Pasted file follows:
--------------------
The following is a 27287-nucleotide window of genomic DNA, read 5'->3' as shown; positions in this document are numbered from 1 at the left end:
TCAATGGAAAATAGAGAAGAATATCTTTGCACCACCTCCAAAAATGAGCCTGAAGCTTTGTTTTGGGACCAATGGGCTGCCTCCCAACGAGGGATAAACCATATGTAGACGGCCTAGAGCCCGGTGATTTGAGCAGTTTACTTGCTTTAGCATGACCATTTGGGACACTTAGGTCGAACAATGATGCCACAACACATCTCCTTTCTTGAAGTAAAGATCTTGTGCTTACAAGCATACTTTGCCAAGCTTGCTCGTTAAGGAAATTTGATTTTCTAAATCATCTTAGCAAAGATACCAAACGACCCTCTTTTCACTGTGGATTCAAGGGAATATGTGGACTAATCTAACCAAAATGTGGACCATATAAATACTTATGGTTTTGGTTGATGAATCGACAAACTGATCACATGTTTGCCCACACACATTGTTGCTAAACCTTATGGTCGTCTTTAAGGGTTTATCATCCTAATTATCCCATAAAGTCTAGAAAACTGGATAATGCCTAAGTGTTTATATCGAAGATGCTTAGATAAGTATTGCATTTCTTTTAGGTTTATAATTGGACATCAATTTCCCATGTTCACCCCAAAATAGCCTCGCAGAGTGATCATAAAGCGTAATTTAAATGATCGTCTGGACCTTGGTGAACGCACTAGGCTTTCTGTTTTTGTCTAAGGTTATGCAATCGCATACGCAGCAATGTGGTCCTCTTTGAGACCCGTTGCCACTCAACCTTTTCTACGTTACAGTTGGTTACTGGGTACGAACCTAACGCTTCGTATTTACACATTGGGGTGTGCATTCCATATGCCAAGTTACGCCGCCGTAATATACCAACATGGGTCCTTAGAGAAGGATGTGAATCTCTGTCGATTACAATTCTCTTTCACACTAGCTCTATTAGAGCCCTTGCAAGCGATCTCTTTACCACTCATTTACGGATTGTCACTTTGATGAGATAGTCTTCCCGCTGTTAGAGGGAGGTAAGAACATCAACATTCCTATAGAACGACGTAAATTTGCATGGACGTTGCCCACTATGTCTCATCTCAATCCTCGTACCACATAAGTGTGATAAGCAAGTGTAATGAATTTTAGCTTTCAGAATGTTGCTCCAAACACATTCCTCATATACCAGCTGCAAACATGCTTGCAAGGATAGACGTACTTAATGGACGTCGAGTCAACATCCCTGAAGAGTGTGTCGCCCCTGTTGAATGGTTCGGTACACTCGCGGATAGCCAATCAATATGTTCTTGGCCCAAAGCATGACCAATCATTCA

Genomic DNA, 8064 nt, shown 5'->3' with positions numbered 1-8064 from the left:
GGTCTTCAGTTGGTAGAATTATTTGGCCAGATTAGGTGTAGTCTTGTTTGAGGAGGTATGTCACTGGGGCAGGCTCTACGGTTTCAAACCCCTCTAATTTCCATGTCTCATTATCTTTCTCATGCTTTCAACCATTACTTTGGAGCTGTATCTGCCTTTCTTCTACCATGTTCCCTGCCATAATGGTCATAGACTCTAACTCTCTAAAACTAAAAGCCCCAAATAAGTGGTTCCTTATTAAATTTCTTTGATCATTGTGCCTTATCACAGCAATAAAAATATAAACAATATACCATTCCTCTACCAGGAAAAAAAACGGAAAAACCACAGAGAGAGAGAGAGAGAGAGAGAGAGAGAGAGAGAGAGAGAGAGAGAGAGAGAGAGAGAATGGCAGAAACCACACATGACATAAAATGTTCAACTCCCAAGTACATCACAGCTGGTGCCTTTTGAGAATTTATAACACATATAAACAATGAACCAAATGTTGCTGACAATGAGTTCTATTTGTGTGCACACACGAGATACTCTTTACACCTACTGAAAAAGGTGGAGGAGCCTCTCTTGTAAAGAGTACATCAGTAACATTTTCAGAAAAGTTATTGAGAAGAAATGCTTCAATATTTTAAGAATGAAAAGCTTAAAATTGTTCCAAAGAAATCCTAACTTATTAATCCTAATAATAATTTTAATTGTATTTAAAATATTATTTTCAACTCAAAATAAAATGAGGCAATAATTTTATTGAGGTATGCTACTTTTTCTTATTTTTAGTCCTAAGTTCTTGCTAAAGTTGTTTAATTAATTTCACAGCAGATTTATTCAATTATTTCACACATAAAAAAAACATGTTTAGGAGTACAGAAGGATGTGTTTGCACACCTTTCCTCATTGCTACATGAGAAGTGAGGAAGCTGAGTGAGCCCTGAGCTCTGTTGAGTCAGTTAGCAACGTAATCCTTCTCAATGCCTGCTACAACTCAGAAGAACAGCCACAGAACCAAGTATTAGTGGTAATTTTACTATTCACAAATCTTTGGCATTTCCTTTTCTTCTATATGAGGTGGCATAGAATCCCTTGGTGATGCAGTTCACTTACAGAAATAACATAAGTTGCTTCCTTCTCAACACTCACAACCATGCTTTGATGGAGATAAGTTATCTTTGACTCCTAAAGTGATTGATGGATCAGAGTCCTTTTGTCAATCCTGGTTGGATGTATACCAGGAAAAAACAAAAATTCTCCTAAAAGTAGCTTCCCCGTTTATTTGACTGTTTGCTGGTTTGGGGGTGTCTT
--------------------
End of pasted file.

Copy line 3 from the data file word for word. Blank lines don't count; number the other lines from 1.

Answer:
Genomic DNA, 8064 nt, shown 5'->3' with positions numbered 1-8064 from the left: